The landslide was last reported at six million cubic metres and continues to shift and spread.

Geologists continue to take LiDAR surveys of the landslide, and are looking at it in three separate sections: the main slide, which began underneath a gravel quarry on the hillside above Old Fort and is pushing its way through a gully in the Peace River valley; and two separate sections to the east and west of the main slide. An old landslide has been triggered to the west of the slide, and there have been stress cracks opening and spreading to the east, toward and above Old Fort homes.

"They are concerned about the impact of those hills moving towards the residences," Sperling said. "We've had to ask the city to monitor their lagoons."

Full force of law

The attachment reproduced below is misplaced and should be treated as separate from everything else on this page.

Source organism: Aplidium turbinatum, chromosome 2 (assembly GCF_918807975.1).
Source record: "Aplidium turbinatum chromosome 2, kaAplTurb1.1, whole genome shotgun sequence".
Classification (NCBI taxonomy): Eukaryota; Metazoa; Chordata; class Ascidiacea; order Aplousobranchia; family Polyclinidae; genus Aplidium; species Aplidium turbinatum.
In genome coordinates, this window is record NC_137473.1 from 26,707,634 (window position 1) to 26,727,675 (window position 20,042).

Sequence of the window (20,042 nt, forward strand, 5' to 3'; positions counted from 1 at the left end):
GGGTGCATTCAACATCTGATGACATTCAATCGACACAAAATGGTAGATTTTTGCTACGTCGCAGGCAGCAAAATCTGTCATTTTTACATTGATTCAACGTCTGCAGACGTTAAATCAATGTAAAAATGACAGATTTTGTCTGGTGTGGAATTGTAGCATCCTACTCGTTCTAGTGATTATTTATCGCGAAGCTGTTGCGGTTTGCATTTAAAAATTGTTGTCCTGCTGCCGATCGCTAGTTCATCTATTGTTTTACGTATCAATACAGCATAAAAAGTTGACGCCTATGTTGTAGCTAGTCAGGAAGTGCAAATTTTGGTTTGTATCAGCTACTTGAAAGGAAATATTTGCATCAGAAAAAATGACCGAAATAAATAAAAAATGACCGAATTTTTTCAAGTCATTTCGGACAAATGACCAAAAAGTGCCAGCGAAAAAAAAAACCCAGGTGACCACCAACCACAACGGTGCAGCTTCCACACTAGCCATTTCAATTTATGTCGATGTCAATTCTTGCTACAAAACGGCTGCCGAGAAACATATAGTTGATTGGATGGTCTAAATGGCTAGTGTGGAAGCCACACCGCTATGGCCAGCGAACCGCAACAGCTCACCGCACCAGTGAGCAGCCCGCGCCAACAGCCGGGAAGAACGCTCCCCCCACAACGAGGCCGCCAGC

The regional district has said it will use full force of the Emergency Program Act to prevent residents and trespassers from entering Old Fort. Anyone caught risks a $10,000 fine or jail time.

Some residents were boated in by volunteers on Oct. 10 to gather their belongings while supplies were flown in by helicopter to start winterizing homes as they will likely be out of their homes for months. 

They did so against previous orders from the regional district to stay out of the area; residents say police have warned them that they will be arrested if they return.

Peace River MP Bob Zimmer led those efforts with the help of Jeff Garrison, and a small army of volunteers, contractors, and plumbers. 

Zimmer said that wasn't done in defiance of the evacuation order.